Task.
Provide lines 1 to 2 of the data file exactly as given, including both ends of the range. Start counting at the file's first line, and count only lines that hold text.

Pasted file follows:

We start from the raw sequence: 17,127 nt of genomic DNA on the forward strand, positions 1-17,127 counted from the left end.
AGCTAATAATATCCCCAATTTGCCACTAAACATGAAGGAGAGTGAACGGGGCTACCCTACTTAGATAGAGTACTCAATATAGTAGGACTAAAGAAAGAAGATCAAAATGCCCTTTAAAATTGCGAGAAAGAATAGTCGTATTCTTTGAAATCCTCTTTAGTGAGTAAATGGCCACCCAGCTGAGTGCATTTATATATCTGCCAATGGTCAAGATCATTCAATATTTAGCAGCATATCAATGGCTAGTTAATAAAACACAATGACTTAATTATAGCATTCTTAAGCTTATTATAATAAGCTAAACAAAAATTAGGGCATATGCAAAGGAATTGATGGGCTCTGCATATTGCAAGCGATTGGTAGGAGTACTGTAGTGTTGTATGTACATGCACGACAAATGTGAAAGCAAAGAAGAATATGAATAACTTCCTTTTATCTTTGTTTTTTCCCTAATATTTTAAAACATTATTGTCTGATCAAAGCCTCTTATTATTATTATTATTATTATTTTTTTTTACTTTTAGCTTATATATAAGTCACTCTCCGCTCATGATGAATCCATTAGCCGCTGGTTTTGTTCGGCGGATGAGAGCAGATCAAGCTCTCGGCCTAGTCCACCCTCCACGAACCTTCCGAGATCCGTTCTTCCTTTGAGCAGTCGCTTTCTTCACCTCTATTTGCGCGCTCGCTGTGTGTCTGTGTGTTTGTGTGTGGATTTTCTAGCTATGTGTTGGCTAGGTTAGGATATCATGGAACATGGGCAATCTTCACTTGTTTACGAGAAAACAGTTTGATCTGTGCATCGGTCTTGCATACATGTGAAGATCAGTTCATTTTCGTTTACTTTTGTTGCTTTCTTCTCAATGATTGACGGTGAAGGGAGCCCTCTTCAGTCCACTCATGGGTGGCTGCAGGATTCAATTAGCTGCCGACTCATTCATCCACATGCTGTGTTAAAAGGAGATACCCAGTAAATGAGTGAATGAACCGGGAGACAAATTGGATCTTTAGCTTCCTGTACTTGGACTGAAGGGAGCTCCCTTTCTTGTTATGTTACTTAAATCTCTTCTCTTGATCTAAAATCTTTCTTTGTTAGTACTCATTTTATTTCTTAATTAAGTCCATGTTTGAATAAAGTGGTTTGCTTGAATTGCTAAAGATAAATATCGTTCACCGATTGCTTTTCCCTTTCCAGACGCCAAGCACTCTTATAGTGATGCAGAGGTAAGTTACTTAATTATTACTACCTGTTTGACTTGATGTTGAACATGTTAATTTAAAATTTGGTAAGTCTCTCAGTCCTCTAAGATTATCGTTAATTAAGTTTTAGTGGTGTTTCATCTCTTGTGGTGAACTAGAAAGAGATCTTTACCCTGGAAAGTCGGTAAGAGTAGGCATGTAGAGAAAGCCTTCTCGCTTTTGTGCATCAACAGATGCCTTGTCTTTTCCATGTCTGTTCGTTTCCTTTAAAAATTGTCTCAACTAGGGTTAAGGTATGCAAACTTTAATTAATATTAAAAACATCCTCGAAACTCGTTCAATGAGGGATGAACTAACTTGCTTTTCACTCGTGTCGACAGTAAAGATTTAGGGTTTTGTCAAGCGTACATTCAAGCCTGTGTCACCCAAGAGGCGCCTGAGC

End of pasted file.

We start from the raw sequence: 17,127 nt of genomic DNA on the forward strand, positions 1-17,127 counted from the left end.
AGCTAATAATATCCCCAATTTGCCACTAAACATGAAGGAGAGTGAACGGGGCTACCCTACTTAGATAGAGTACTCAATATAGTAGGACTAAAGAAAGAAGATCAAAATGCCCTTTAAAATTGCGAGAAAGAATAGTCGTATTCTTTGAAATCCTCTTTAGTGAGTAAATGGCCACCCAGCTGAGTGCATTTATATATCTGCCAATGGTCAAGATCATTCAATATTTAGCAGCATATCAATGGCTAGTTAATAAAACACAATGACTTAATTATAGCATTCTTAAGCTTATTATAATAAGCTAAACAAAAATTAGGGCATATGCAAAGGAATTGATGGGCTCTGCATATTGCAAGCGATTGGTAGGAGTACTGTAGTGTTGTATGTACATGCACGACAAATGTGAAAGCAAAGAAGAATATGAATAACTTCCTTTTATCTTTGTTTTTTCCCTAATATTTTAAAACATTATTGTCTGATCAAAGCCTCTTATTATTATTATTATTATTATTTTTTTTTACTTTTAGCTTATATATAAGTCACTCTCCGCTCATGATGAATCCATTAGCCGCTGGTTTTGTTCGGCGGATGAGAGCAGATCAAGCTCTCGGCCTAGTCCACCCTCCACGAACCTTCCGAGATCCGTTCTTCCTTTGAGCAGTCGCTTTCTTCACCTCTATTTGCGCGCTCGCTGTGTGTCTGTGTGTTTGTGTGTGGATTTTCTAGCTATGTGTTGGCTAGGTTAGGATATCATGGAACATGGGCAATCTTCACTTGTTTACGAGAAAACAGTTTGATCTGTGCATCGGTCTTGCATACATGTGAAGATCAGTTCATTTTCGTTTACTTTTGTTGCTTTCTTCTCAATGATTGACGGTGAAGGGAGCCCTCTTCAGTCCACTCATGGGTGGCTGCAGGATTCAATTAGCTGCCGACTCATTCATCCACATGCTGTGTTAAAAGGAGATACCCAGTAAATGAGTGAATGAACCGGGAGACAAATTGGATCTTTAGCTTCCTGTACTTGGACTGAAGGGAGCTCCCTTTCTTGTTATGTTACTTAAATCTCTTCTCTTGATCTAAAATCTTTCTTTGTTAGTACTCATTTTATTTCTTAATTAAGTCCATGTTTGAATAAAGTGGTTTGCTTGAATTGCTAAAGATAAATATCGTTCACCGATTGCTTTTCCCTTTCCAGACGCCAAGCACTCTTATAGTGATGCAGAGGTAAGTTACTTAATTATTACTACCTGTTTGACTTGATGTTGAACATGTTAATTTAAAATTTGGTAAGTCTCTCAGTCCTCTAAGATTATCGTTAATTAAGTTTTAGTGGTGTTTCATCTCTTGTGGTGAACTAGAAAGAGATCTTTACCCTGGAAAGTCGGTAAGAGTAGGCATGTAGAGAAAGCCTTCTCGCTTTTGTGCATCAACAGATGCCTTGTCTTTTCCATGTCTGTTCGTTTCCTTTAAAAATTGTCTCAACTAGGGTTAAGGTATGCAAACTTTAATTAATATTAAAAACATCCTCGAAACTCGTTCAATGAGGGATGAACTAACTTGCTTTTCACTCGTGTCGACAGTAAAGATTTAGGGTTTTGTCAAGCGTACATTCAAGCCTGTGTCACCCAAGAGGCGCCTGAGC